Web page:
Iago advises Cassio to present his case to Desdemona, arguing that her influence on Otello will secure his rehabilitation. Alone, Iago reveals his bleak, nihilistic view of humankind. He makes dismissive remarks about Desdemona’s fidelity to Otello, whose jealousy is easily aroused. Otello’s suspicious are raised when Desdemona appears and appeals to him on Cassio’s behalf. Otello evasively complains of a headache, and Desdemona offers him a handkerchief, which he tosses to the ground. Emilia, Iago’s wife and Desdemona’s maidservant, retrieves it, and Iago seizes the handkerchief from her. Left alone with Otello, Iago fans the flames of the governor’s suspicions by inventing a story of how Cassio had spoken of Desdemona in his sleep, and how he saw her handkerchief in Cassio’s hand. Seething with jealousy, Otello is now convinced that his wife is unfaithful. The two men join in an oath to punish Cassio and Desdemona.
Iago’s plot continues to unfold as he tells Otello that he will have further proof of his wife and Cassio’s betrayal. When, moments later, Desdemona approaches Otello and once again pleads for Cassio, Otello again feigns a headache and insists on seeing the missing handkerchief, which he had once given her as a gift. When she cannot produce it, he insults her as a whore. Alone, he gives in to his desperation and self-pity. Iago returns with Cassio, and Otello hides to eavesdrop on their conversation, which Iago cleverly leads in such a way that Otello is convinced they are discussing Cassio’s affair with Desdemona. Cassio mentions an unknown admirer’s gift and produces the telltale handkerchief—in fact planted by Iago in his room. Otello is shattered and vows that he will kill his wife. Iago promises to have Roderigo deal with Cassio.
A delegation from Venice arrives to recall Otello home and to appoint Cassio as the new governor of Cyprus. At this news, Otello loses control and explodes in a rage, hurling insults at Desdemona in front of the assembled crowd. He orders everyone away and finally collapses in a seizure. As the Cypriots are heard from outside praising Otello as the “Lion of Venice,” Iago gloats over him, “Behold the Lion!”
Emilia helps the distraught Desdemona prepare for bed. She has just finished saying her evening prayers when Otello enters and wakes her with a kiss to tell her he is about to kill her. Paralyzed with fear, Desdemona again protests her innocence. Otello coldly strangles her. Emilia runs in with news that Cassio has killed Roderigo. Iago’s plot is finally revealed and Otello realizes what he has done. Reflecting on his past glory he pulls out a dagger and stabs himself, dying with a final kiss for his wife.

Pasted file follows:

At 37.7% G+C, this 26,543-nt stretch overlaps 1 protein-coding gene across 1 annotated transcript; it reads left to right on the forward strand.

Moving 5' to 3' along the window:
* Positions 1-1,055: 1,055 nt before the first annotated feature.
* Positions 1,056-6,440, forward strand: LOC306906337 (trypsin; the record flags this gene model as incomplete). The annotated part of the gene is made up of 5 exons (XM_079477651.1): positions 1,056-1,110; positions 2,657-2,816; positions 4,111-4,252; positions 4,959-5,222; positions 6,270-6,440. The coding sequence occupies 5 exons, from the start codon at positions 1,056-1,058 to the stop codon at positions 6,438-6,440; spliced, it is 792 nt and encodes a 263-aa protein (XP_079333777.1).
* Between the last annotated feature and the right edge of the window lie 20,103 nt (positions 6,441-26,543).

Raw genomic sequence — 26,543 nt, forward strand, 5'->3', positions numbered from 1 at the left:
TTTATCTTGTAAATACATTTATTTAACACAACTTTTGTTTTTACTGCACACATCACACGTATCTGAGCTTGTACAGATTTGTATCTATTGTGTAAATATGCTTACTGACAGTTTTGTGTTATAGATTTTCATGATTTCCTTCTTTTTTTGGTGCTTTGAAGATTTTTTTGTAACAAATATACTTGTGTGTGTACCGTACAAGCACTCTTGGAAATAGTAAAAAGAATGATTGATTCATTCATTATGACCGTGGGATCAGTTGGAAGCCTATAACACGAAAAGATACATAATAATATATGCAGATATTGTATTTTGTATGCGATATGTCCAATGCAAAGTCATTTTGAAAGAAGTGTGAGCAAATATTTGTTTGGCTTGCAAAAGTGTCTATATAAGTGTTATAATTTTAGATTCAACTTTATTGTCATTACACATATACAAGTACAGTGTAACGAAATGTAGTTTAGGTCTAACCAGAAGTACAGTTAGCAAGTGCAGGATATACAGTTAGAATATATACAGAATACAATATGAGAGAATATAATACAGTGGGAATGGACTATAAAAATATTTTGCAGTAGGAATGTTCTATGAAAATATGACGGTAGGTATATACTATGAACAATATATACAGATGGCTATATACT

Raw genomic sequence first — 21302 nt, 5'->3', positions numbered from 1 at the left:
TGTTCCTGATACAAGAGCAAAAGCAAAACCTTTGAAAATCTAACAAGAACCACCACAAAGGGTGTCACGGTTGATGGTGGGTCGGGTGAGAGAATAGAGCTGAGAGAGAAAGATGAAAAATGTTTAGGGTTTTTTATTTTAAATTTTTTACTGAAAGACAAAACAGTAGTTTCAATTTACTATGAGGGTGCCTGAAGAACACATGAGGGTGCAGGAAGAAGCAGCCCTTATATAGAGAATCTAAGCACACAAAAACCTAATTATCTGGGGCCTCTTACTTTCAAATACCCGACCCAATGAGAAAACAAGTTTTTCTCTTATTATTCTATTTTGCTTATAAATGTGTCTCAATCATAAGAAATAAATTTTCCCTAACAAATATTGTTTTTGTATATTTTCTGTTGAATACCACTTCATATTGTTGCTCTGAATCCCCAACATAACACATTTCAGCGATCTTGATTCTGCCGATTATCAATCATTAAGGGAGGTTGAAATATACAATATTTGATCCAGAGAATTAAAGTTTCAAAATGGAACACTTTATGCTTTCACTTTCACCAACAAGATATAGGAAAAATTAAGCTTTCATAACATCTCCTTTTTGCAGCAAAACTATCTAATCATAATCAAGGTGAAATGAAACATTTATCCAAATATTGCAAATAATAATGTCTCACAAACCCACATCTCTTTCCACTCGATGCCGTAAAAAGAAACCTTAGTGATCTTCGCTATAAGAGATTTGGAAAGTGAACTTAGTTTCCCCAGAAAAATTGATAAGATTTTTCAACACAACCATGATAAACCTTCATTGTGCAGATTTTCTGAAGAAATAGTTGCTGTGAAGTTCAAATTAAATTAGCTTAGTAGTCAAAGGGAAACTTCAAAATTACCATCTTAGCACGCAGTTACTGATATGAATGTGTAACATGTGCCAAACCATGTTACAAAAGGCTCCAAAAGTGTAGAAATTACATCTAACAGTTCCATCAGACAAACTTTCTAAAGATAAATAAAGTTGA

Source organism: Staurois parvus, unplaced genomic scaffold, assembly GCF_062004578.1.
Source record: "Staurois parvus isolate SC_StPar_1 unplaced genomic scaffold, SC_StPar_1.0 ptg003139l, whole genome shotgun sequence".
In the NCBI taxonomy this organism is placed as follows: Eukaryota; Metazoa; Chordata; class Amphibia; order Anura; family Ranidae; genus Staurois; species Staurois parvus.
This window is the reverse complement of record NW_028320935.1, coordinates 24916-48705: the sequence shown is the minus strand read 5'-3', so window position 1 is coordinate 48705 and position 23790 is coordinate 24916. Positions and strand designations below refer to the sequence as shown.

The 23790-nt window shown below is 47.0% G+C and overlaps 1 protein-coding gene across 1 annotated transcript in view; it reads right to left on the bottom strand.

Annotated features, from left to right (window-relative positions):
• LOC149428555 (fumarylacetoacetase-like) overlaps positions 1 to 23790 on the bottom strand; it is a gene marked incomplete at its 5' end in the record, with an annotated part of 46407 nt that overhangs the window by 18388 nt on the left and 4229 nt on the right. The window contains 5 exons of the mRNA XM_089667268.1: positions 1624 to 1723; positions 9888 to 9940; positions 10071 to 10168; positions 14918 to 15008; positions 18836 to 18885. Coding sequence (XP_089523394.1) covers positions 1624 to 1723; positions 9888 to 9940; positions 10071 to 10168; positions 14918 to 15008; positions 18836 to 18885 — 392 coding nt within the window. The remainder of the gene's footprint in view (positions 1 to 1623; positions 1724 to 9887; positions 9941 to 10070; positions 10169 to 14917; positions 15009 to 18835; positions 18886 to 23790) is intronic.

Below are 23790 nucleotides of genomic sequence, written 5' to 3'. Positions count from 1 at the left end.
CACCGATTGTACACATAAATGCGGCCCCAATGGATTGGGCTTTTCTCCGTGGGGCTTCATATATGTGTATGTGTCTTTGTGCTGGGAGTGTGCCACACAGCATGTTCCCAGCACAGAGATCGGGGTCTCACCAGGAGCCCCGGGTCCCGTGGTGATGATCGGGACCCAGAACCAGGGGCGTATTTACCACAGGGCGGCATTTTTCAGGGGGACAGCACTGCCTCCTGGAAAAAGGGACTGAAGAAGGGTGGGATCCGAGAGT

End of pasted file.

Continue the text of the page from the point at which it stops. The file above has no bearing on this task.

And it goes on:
When the production opened the Met’s current season, The New York Times noted, “[Sonya] Yoncheva is poised for a major career… Her luscious sound has just enough of an earthy tinge and texture to balance the shimmer of her singing,” adding, “What other soprano right now can sing the ‘Willow Song’ and ‘Ave Maria’ more beautifully?“
The Financial Times judged the production to be “a serious and compelling effort with a magnificence worthy of the Met… Conductor Yannick Nézet-Séguin led a performance of cracking authority.“
And The Washington Post found it to be “a compelling and sensitive reading of Verdi’s score that never lost its focus on the narrative and emotional arc of the story while mining the depths of this beautiful, shifting, chiaroscuro music.”
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For the Met, Gary Halvorson directs the telecast. David Frost is Music Producer. Mia Bongiovanni and Elena Park are Supervising Producers, and Louisa Briccetti and Victoria Warivonchik are Producers. Peter Gelb is Executive Producer. For Great Performances, Bill O’Donnell is Series Producer; David Horn is Executive Producer.